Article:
- Inferior mesenteric artery: Part at the level of the inferior border of the III lumbar vertebra and it is directed downwards and somewhat to the left, standing behind the peritoneum on the anterior aspect of the left psoas muscle.
Paired visceral bouquets
The even visceral branches start from the aorta according to the order of position of the organs that determined their origin.
- Renal artery.
- Testicular artery
Parietal branches of the abdominal aorta
- Lower phrenic artery: Irrigates the lumbar portion of the diaphragm.
- Lumbar arteries: Usually four in number on each side, it corresponds to the intercostal segmental arteries of the lumbar portion, supplying the corresponding vertebrae, the spinal cord, muscles and skin of the lumbar and abdominal regions.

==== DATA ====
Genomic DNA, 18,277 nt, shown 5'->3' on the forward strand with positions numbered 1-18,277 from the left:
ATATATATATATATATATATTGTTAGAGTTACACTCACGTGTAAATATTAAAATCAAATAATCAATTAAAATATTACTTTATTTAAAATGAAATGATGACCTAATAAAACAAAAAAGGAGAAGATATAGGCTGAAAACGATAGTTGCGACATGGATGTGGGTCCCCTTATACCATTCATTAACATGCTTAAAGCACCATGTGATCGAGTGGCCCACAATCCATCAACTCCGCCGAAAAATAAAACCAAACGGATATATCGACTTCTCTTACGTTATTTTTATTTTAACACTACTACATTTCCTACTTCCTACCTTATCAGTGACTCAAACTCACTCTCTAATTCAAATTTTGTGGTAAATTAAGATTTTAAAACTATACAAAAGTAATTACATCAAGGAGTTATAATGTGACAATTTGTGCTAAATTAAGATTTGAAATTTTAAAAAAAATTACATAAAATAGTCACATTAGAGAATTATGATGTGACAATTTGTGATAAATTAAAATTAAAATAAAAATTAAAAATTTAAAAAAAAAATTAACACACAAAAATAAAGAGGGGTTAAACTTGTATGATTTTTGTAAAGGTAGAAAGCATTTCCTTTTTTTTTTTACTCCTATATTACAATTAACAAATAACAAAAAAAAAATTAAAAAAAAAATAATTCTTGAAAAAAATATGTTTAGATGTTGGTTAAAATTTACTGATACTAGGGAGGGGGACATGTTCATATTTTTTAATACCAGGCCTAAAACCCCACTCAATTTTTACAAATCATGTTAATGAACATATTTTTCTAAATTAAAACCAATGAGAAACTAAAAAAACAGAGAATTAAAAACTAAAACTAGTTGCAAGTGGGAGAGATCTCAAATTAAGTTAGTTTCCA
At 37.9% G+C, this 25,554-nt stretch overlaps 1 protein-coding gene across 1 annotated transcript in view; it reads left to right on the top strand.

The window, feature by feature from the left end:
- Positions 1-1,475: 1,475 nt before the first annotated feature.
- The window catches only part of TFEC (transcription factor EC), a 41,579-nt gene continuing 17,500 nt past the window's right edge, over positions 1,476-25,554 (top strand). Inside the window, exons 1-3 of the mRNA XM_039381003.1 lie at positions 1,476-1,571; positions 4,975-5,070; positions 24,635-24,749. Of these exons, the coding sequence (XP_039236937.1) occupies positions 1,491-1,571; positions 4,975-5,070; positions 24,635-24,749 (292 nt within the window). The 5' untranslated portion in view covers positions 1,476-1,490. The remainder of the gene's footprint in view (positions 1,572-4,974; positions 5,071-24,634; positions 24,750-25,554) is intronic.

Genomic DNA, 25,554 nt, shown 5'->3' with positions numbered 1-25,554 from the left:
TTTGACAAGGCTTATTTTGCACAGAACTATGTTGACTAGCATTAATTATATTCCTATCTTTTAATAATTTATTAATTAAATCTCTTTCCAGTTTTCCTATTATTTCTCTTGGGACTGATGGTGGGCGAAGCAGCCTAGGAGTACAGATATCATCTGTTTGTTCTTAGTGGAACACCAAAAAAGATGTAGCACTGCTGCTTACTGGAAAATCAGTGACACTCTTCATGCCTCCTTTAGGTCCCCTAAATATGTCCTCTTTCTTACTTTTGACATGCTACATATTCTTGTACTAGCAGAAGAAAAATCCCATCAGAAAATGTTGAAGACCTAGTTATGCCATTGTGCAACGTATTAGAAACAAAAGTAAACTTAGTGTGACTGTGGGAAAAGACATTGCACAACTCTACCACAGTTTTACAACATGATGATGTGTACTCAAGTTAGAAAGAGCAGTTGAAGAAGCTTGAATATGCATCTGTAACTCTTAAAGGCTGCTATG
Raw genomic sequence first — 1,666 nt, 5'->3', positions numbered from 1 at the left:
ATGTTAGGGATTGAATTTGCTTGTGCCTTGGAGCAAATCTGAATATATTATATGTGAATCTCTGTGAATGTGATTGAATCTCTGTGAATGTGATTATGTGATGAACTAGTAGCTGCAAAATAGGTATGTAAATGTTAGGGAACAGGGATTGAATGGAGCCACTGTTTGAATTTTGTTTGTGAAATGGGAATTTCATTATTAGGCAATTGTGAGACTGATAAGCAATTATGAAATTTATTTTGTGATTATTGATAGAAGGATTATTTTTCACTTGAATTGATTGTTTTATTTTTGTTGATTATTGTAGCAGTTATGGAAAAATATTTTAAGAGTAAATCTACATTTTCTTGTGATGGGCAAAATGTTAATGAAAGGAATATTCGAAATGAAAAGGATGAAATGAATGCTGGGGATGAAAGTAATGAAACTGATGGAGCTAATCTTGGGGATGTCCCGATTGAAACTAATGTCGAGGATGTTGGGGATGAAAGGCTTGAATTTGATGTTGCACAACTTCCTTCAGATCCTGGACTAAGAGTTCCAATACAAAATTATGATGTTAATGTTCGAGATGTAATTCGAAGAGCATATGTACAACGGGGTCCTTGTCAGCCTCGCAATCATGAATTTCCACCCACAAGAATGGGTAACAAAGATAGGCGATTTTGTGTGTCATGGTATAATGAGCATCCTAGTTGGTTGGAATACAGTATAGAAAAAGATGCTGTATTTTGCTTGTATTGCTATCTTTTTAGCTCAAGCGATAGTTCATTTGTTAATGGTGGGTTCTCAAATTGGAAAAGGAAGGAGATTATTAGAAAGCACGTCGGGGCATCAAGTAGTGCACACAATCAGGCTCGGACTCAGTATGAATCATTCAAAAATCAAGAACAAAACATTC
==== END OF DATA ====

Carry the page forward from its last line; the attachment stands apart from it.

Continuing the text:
- Median sacral artery: Represents the continuation of the aorta, descends along the midline, extending over the anterior aspect of the two lower lumbar vertebrae
- Common iliac artery: right and left, they are two terminal branches in which the aorta is divided at the level of the IV lumbar vertebra, it is divided into two terminal branches: the internal iliac artery and the external iliac artery.
Arteries of the free portion of the lower limb
It represents the prolongation of the external iliac, receiving this name from its passage below the inguinal ligament, through the vascular lagoon, approximately in the middle part of said path.
Ramos of the femoral artery
- Superficial epigastric artery.
- Superficial iliac circumflex artery.
- External pudendal arteries.
- Deep femoral artery.
It is a direct extension of the femoral, in the popliteal hollow it is located on the bone, on the posterior aspect of the articular capsule somewhat in front and medially to the popliteal vein.
Popliteal artery bouquets